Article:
SAN JOSE, Calif. — From his small office in the heart of Silicon Valley, Windell H. Oskay dreams of the day when an open source processor or SoC catches fire, setting off a blaze of innovation.
“The horizon [in open source hardware] I am most excited about is open cores, open source designs for processors that can be implemented in firmware in an FPGA, for example,” said Oskay, the vice president of the Open Source Hardware Association (OSHWA), an educational non-profit group started in 2012.
Today many open source hardware designs, like the kits Oskay's small company sells, are based on Arduino or Raspberry Pi boards. Hackers can access and tinker with the board-level schematics, but when it comes to the Atmel AVR or other microcontrollers on them, it's hands off.
“When open cores become more common it should be possible to make designs several layers more open,” Oskay said in an interview at Evil Mad Scientist, the small shop where he makes and distributes hobbyist and educational kits and other products.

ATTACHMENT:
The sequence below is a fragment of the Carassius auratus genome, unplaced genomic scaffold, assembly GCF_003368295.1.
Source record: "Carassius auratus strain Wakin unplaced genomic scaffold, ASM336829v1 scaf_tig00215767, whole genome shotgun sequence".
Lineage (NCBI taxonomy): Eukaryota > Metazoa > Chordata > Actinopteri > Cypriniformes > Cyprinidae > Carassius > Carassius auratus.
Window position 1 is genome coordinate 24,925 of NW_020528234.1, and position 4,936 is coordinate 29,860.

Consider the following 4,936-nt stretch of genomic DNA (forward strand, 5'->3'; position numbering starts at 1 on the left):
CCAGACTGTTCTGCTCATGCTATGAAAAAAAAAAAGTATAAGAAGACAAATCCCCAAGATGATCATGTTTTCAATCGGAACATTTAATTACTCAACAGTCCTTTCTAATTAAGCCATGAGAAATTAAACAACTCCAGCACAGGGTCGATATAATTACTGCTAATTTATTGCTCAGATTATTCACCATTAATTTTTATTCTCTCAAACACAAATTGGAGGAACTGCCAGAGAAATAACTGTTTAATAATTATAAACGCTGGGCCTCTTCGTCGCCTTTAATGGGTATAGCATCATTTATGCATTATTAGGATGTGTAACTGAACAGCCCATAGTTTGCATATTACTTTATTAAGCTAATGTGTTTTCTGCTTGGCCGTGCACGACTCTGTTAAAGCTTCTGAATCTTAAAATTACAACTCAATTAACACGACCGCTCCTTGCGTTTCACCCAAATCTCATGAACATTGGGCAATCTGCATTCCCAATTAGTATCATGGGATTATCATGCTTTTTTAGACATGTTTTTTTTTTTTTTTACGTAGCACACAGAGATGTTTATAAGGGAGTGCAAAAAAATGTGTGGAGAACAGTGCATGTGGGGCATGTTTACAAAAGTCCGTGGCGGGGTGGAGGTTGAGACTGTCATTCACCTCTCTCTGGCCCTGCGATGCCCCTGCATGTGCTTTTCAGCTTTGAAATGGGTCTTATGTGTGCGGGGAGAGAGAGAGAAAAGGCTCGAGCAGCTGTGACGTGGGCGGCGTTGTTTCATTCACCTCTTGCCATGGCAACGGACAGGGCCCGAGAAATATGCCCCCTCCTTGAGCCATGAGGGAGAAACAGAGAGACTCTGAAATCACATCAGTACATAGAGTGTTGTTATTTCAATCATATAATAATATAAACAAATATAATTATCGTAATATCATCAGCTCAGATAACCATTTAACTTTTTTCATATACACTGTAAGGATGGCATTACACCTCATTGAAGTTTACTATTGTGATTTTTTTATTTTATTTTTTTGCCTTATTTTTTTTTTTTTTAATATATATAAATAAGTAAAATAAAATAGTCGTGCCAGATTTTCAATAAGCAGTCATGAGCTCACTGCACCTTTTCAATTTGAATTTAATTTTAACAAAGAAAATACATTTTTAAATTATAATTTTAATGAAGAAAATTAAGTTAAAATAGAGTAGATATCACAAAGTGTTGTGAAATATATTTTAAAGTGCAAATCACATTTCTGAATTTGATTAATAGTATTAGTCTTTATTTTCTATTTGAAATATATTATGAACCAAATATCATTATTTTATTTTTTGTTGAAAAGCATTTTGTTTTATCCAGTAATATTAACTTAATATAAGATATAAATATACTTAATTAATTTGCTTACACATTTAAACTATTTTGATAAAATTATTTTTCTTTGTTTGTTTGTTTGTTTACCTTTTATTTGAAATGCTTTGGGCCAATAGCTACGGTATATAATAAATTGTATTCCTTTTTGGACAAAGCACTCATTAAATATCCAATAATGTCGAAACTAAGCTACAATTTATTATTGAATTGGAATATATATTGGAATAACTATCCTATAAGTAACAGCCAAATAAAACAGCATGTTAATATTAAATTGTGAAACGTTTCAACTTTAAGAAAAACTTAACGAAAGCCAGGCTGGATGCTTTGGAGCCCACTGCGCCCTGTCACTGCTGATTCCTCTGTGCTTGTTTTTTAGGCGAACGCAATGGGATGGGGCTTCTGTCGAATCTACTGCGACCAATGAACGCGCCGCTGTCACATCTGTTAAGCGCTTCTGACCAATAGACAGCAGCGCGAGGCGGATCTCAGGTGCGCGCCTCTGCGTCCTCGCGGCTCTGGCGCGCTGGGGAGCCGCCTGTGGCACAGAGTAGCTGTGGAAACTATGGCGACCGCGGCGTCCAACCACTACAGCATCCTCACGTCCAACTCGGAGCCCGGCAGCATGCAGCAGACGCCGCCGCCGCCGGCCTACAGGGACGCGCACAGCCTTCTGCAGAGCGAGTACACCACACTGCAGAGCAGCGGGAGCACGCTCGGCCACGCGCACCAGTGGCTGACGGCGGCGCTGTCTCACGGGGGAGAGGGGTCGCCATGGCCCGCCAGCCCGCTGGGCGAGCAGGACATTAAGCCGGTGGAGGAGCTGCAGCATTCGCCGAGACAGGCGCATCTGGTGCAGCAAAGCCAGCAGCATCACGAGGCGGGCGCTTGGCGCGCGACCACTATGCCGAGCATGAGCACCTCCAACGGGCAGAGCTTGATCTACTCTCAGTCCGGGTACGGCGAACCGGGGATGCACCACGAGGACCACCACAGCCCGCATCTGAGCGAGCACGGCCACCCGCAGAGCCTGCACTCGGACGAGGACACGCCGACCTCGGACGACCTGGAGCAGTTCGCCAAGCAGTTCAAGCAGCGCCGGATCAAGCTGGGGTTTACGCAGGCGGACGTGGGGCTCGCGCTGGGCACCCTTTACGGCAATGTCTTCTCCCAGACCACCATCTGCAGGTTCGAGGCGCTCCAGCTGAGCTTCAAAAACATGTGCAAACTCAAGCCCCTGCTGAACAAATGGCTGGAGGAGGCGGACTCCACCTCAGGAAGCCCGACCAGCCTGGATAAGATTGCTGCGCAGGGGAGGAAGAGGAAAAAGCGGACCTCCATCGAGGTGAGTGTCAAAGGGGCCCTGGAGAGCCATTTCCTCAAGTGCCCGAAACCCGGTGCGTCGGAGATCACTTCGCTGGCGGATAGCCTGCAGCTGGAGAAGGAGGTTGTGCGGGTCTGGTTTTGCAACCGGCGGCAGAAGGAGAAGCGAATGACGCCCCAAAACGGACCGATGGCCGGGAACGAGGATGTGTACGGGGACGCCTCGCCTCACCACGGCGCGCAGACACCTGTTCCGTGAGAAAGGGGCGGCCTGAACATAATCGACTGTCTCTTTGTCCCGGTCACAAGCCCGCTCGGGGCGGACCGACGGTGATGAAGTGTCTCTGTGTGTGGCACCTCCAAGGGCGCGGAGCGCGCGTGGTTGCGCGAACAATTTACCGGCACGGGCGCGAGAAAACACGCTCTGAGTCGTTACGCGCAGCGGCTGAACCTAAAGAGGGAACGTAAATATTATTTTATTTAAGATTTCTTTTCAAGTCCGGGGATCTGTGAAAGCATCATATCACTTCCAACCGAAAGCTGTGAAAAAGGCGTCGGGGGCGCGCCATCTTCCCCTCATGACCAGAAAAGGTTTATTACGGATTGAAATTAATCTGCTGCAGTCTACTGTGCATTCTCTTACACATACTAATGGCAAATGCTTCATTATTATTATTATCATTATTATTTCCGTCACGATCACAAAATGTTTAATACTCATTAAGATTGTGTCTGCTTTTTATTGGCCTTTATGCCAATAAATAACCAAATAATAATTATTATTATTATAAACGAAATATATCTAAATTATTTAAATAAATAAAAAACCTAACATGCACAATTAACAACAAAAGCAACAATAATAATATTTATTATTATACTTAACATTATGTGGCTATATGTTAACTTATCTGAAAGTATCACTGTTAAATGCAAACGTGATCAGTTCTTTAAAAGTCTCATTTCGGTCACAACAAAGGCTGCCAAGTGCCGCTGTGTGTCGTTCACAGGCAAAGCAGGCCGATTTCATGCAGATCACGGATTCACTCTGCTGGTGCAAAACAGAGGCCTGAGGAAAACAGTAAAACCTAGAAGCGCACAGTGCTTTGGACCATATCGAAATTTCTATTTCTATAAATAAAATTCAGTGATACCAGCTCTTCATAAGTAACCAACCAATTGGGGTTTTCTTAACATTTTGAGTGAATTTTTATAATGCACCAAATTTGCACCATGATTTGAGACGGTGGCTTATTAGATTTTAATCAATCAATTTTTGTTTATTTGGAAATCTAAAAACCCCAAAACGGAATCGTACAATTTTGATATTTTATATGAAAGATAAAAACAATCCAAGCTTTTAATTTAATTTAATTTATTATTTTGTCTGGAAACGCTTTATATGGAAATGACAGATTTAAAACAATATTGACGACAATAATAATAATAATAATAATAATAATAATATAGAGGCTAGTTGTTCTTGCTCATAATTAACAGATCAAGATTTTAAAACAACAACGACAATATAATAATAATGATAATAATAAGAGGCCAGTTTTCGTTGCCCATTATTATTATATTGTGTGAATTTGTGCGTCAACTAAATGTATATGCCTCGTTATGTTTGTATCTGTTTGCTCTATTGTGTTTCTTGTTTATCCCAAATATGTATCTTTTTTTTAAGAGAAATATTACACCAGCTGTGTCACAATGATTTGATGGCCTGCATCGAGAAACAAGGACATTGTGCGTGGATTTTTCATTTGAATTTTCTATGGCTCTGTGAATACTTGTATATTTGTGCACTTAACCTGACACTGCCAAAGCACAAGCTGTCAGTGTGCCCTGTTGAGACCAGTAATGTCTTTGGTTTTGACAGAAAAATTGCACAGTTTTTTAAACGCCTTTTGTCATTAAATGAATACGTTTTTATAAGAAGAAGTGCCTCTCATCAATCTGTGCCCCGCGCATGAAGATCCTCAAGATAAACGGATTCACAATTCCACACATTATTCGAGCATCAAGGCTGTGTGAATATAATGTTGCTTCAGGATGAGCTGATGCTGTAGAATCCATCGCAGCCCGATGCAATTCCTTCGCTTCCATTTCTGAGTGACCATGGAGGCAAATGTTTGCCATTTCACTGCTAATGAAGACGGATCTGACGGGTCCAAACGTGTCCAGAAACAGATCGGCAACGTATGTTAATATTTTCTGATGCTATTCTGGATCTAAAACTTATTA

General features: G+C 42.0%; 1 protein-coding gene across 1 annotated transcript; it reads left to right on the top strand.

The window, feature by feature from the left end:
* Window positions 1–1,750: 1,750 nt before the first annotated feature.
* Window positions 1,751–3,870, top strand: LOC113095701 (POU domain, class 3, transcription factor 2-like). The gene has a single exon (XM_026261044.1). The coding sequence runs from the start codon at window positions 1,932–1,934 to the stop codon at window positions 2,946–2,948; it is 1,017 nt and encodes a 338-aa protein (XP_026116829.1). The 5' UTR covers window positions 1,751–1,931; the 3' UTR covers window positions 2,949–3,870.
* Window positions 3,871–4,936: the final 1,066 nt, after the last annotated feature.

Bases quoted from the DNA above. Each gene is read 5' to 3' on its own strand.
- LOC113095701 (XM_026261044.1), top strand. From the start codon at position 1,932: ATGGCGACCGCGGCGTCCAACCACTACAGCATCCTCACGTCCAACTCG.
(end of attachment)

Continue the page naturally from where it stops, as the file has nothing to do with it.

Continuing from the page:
Besides being just plain cool for a die-hard Maker like Oskay, “there are a number of possible benefits to open source hardware — some political and some economic,” he said. For instance, open source hardware circumvents export restrictions and embargoes in places like Cuba, North Korea, Haiti, and Iran. “You'd be surprised at the practical barriers.”
In terms of economics, open source hardware lets technical people build gear more cheaply than they could purchase it, opening doors for schools and developing countries. For instance, someone trying to set up a small commercial or academic lab in say Nigeria may not have the money for equipment. But if open source hardware designs were available, that person might be able to create the gear cheaply. “We hear stories like this all the time,” he said.
To read more of this article, go to “Accessing silicon crown jewels.”